In discussing the teaching authority — the magisterium — of the Church, most people put up resistance to the idea that any single man or collection of men can be held infallible. This even holds true for many Catholics, whether their dissent is religiously conservative (SSPX) or liberal (Catholics For Choice).
But as we remember from “The sola scriptura problems”, Jesus promised the guidance of the Holy Spirit to the Church (Jn 14:26, 16:13). If we hold the Holy Spirit — God — to be trustworthy and reliable (Rom 3:3-4; 2 Tim 2:13), then that guidance must necessarily impart infallibility to the Church’s teachings. And, indeed, St. Paul calls the Church “the pillar and foundation of truth” (1 Tim 3:15). Nor can the Church lose that guidance without breaking Christ’s other promise: “And surely, I am with you always, to the very end of the age” (Mt 28:10 NIV).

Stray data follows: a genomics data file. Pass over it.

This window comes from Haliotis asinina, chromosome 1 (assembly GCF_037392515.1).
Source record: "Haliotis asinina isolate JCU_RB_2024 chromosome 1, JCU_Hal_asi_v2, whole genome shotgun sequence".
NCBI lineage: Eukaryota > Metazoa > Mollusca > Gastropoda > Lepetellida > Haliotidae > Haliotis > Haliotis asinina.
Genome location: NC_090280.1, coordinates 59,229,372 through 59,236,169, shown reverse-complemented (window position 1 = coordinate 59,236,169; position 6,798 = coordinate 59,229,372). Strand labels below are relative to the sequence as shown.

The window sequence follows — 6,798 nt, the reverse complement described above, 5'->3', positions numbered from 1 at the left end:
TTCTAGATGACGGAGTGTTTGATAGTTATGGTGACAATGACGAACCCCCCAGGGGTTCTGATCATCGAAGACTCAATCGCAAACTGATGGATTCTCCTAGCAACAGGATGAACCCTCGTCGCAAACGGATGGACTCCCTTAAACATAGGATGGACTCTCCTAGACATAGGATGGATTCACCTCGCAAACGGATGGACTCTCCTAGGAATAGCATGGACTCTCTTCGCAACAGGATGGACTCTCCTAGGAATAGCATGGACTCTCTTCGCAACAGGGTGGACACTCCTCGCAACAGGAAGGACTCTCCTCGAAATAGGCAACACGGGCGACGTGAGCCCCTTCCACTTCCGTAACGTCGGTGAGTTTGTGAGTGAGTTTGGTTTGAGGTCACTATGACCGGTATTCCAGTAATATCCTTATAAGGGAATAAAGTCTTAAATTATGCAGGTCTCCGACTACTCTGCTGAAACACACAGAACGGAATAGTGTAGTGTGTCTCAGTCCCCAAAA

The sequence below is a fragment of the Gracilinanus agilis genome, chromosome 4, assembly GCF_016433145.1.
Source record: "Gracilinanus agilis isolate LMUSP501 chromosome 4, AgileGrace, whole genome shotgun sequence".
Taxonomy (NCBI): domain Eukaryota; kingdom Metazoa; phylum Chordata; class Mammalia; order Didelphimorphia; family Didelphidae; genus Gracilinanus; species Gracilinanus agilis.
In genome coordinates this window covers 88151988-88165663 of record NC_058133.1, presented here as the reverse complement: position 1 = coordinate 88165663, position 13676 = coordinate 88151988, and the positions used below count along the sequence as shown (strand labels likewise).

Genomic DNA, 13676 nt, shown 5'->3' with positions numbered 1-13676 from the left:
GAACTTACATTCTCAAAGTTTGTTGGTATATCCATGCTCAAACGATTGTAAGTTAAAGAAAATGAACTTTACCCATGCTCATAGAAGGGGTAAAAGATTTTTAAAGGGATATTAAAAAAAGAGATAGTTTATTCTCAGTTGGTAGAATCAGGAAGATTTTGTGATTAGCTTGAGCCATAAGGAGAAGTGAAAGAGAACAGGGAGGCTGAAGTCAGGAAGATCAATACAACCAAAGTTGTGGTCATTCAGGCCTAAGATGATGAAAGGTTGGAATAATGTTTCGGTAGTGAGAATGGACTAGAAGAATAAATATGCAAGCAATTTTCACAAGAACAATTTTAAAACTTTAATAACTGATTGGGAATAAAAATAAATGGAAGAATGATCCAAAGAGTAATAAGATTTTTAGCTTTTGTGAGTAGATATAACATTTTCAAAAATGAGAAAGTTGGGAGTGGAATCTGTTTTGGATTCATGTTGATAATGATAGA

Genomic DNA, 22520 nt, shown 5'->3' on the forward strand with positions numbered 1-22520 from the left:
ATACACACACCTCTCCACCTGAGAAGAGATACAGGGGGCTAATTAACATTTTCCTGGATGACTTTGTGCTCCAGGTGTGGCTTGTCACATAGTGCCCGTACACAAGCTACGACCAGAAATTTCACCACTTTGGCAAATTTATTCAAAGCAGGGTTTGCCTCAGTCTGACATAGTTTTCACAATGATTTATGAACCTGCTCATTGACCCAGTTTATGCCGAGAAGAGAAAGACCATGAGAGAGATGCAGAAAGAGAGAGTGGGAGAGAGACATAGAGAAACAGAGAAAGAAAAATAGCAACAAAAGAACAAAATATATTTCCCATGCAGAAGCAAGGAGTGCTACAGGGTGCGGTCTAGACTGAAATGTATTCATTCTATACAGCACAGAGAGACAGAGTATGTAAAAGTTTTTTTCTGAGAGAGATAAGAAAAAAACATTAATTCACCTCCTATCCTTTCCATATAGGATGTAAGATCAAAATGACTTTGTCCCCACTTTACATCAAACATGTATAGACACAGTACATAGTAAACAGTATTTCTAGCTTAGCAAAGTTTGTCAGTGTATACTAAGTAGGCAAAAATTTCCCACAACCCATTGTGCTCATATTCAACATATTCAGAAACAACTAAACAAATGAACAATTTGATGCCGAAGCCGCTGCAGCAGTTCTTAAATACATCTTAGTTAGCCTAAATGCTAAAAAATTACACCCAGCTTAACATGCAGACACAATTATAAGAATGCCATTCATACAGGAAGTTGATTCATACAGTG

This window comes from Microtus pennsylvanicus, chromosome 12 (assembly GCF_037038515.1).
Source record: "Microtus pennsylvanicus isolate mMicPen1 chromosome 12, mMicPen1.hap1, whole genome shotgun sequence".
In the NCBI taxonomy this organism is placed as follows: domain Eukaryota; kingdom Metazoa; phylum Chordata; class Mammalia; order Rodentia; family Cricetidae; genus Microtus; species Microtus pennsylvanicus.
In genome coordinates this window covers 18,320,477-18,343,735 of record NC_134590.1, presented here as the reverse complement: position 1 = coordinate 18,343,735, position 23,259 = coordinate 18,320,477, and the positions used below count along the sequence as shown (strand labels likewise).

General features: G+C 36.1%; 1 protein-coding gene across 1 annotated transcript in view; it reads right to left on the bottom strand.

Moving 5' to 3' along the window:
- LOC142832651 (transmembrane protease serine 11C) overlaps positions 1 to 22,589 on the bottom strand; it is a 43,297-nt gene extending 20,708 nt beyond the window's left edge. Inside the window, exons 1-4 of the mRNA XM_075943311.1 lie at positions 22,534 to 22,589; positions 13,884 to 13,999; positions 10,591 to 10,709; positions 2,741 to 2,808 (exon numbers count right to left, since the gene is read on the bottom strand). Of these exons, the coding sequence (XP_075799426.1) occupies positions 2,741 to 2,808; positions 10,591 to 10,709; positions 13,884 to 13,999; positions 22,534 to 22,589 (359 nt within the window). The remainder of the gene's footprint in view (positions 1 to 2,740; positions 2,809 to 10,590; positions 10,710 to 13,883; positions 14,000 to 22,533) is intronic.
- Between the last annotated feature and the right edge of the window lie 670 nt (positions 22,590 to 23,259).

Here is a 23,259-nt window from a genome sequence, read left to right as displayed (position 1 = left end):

Let’s consider it from another angle: Infallibility, in doctrinal terms, functions much like the American judicial principle of stare decisis (“let the decision stand”). Under stare decisis, lower courts aren’t free to controvert decisions of upper courts, especially not those of the Supreme Court. The only difference is, while SCOTUS holds itself able to overrule previous decisions at its own level, infallibility goes forward in time to bind future councils and popes: Pope Benedict could no more dispense with the doctrine of the Immaculate Conception than he could overrule the doctrine of the Trinity.